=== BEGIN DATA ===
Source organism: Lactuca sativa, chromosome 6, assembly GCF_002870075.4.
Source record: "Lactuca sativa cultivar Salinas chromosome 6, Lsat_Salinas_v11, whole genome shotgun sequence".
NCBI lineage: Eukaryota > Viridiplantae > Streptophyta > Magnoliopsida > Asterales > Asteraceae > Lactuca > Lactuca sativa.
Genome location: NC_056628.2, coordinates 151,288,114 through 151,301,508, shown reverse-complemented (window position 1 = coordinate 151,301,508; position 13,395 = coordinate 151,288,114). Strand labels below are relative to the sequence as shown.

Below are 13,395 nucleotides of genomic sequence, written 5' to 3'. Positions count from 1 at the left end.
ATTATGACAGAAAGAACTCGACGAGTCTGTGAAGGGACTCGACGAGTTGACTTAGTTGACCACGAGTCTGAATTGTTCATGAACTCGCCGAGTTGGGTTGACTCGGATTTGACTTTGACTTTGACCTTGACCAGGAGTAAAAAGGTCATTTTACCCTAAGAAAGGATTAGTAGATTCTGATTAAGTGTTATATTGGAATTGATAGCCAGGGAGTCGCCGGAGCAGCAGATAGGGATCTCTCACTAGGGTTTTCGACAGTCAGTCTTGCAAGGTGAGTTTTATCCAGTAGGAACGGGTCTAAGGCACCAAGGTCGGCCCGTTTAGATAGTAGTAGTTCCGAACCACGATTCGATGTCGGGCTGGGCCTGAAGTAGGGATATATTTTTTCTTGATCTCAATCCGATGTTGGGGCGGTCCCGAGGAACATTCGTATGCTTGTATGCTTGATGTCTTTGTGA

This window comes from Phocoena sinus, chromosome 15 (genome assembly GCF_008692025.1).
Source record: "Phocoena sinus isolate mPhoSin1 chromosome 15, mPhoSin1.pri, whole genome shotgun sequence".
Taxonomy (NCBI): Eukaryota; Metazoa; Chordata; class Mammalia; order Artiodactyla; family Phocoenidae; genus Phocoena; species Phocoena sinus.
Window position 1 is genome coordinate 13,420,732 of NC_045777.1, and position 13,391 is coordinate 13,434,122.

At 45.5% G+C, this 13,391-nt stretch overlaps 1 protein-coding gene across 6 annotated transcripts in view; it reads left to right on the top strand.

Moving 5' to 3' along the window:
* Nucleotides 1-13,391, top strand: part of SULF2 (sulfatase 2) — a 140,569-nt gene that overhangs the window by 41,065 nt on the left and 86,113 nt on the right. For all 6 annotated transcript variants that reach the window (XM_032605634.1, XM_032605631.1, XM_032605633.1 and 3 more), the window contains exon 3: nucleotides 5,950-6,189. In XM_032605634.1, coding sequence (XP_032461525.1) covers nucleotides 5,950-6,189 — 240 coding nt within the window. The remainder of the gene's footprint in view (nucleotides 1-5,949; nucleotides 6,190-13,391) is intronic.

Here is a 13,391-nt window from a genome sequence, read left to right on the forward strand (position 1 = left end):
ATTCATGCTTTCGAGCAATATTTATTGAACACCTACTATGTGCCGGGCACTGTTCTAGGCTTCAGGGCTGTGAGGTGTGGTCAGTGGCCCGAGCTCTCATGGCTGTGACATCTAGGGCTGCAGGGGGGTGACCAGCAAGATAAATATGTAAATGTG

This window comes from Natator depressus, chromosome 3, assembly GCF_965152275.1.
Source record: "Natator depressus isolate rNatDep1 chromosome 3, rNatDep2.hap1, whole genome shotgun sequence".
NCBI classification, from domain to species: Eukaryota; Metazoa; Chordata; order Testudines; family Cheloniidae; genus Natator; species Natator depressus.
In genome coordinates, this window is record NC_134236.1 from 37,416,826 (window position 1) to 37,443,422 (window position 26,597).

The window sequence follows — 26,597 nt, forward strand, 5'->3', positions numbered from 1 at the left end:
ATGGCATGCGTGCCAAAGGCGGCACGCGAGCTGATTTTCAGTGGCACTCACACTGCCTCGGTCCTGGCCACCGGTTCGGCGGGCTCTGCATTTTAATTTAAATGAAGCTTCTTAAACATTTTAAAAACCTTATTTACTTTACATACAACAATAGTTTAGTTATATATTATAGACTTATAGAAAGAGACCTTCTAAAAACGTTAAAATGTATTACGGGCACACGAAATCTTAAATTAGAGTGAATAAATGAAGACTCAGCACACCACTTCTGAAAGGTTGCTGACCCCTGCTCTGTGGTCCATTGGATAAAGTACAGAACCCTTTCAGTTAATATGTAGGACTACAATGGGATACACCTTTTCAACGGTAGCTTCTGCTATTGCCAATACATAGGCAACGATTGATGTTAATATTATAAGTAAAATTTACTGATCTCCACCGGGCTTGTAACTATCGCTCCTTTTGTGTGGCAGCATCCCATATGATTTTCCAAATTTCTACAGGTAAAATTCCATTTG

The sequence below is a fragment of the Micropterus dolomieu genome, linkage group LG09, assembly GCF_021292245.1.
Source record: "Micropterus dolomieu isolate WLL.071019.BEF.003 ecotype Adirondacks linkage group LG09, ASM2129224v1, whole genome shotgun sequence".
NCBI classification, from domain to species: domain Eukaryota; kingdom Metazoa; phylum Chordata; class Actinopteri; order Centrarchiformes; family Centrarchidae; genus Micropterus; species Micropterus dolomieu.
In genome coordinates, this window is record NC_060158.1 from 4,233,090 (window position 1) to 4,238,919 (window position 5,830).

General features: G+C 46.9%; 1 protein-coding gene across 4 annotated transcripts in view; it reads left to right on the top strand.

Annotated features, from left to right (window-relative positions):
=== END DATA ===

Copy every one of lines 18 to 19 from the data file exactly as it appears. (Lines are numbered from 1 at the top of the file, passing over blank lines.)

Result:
NCBI classification, from domain to species: Eukaryota; Metazoa; Chordata; order Testudines; family Cheloniidae; genus Natator; species Natator depressus.
In genome coordinates, this window is record NC_134236.1 from 37,416,826 (window position 1) to 37,443,422 (window position 26,597).